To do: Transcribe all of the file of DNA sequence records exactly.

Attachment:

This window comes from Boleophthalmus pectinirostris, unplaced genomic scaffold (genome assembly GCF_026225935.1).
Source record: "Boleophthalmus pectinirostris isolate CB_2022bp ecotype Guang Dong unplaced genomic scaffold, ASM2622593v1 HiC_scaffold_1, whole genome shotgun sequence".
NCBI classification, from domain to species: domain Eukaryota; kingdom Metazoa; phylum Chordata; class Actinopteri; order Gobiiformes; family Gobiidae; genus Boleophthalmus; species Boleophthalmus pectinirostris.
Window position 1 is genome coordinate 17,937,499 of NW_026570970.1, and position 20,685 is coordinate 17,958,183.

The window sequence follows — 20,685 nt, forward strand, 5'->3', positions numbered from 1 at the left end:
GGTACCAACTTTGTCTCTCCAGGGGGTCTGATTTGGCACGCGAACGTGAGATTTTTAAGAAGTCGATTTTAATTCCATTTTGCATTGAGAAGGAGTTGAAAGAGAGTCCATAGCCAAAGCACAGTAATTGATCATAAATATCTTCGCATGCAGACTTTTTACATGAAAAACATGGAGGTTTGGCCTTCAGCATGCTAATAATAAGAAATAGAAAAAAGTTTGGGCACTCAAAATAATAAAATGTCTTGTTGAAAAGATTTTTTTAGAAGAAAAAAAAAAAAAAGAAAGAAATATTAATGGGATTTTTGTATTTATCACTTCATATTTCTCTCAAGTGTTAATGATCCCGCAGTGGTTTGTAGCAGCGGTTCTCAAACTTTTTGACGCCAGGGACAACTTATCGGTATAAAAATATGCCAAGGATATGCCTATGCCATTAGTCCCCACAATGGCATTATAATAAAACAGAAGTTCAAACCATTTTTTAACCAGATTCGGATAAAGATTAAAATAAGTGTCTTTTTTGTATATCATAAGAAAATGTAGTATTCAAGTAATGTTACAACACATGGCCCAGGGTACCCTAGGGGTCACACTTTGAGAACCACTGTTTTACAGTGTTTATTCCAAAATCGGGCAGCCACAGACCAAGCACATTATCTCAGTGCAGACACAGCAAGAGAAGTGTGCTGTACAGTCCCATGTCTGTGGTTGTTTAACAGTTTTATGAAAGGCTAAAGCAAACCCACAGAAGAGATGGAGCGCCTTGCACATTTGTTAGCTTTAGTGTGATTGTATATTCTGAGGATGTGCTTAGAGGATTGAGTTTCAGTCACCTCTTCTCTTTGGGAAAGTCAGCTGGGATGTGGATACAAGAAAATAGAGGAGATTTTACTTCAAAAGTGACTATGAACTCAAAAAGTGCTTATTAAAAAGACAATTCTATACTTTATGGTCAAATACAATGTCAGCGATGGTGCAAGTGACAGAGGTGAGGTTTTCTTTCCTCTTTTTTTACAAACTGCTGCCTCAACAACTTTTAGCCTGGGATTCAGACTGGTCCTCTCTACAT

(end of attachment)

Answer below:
This window comes from Boleophthalmus pectinirostris, unplaced genomic scaffold (genome assembly GCF_026225935.1).
Source record: "Boleophthalmus pectinirostris isolate CB_2022bp ecotype Guang Dong unplaced genomic scaffold, ASM2622593v1 HiC_scaffold_1, whole genome shotgun sequence".
NCBI classification, from domain to species: domain Eukaryota; kingdom Metazoa; phylum Chordata; class Actinopteri; order Gobiiformes; family Gobiidae; genus Boleophthalmus; species Boleophthalmus pectinirostris.
Window position 1 is genome coordinate 17,937,499 of NW_026570970.1, and position 20,685 is coordinate 17,958,183.

The window sequence follows — 20,685 nt, forward strand, 5'->3', positions numbered from 1 at the left end:
GGTACCAACTTTGTCTCTCCAGGGGGTCTGATTTGGCACGCGAACGTGAGATTTTTAAGAAGTCGATTTTAATTCCATTTTGCATTGAGAAGGAGTTGAAAGAGAGTCCATAGCCAAAGCACAGTAATTGATCATAAATATCTTCGCATGCAGACTTTTTACATGAAAAACATGGAGGTTTGGCCTTCAGCATGCTAATAATAAGAAATAGAAAAAAGTTTGGGCACTCAAAATAATAAAATGTCTTGTTGAAAAGATTTTTTTAGAAGAAAAAAAAAAAAAAGAAAGAAATATTAATGGGATTTTTGTATTTATCACTTCATATTTCTCTCAAGTGTTAATGATCCCGCAGTGGTTTGTAGCAGCGGTTCTCAAACTTTTTGACGCCAGGGACAACTTATCGGTATAAAAATATGCCAAGGATATGCCTATGCCATTAGTCCCCACAATGGCATTATAATAAAACAGAAGTTCAAACCATTTTTTAACCAGATTCGGATAAAGATTAAAATAAGTGTCTTTTTTGTATATCATAAGAAAATGTAGTATTCAAGTAATGTTACAACACATGGCCCAGGGTACCCTAGGGGTCACACTTTGAGAACCACTGTTTTACAGTGTTTATTCCAAAATCGGGCAGCCACAGACCAAGCACATTATCTCAGTGCAGACACAGCAAGAGAAGTGTGCTGTACAGTCCCATGTCTGTGGTTGTTTAACAGTTTTATGAAAGGCTAAAGCAAACCCACAGAAGAGATGGAGCGCCTTGCACATTTGTTAGCTTTAGTGTGATTGTATATTCTGAGGATGTGCTTAGAGGATTGAGTTTCAGTCACCTCTTCTCTTTGGGAAAGTCAGCTGGGATGTGGATACAAGAAAATAGAGGAGATTTTACTTCAAAAGTGACTATGAACTCAAAAAGTGCTTATTAAAAAGACAATTCTATACTTTATGGTCAAATACAATGTCAGCGATGGTGCAAGTGACAGAGGTGAGGTTTTCTTTCCTCTTTTTTTACAAACTGCTGCCTCAACAACTTTTAGCCTGGGATTCAGACTGGTCCTCTCTACAT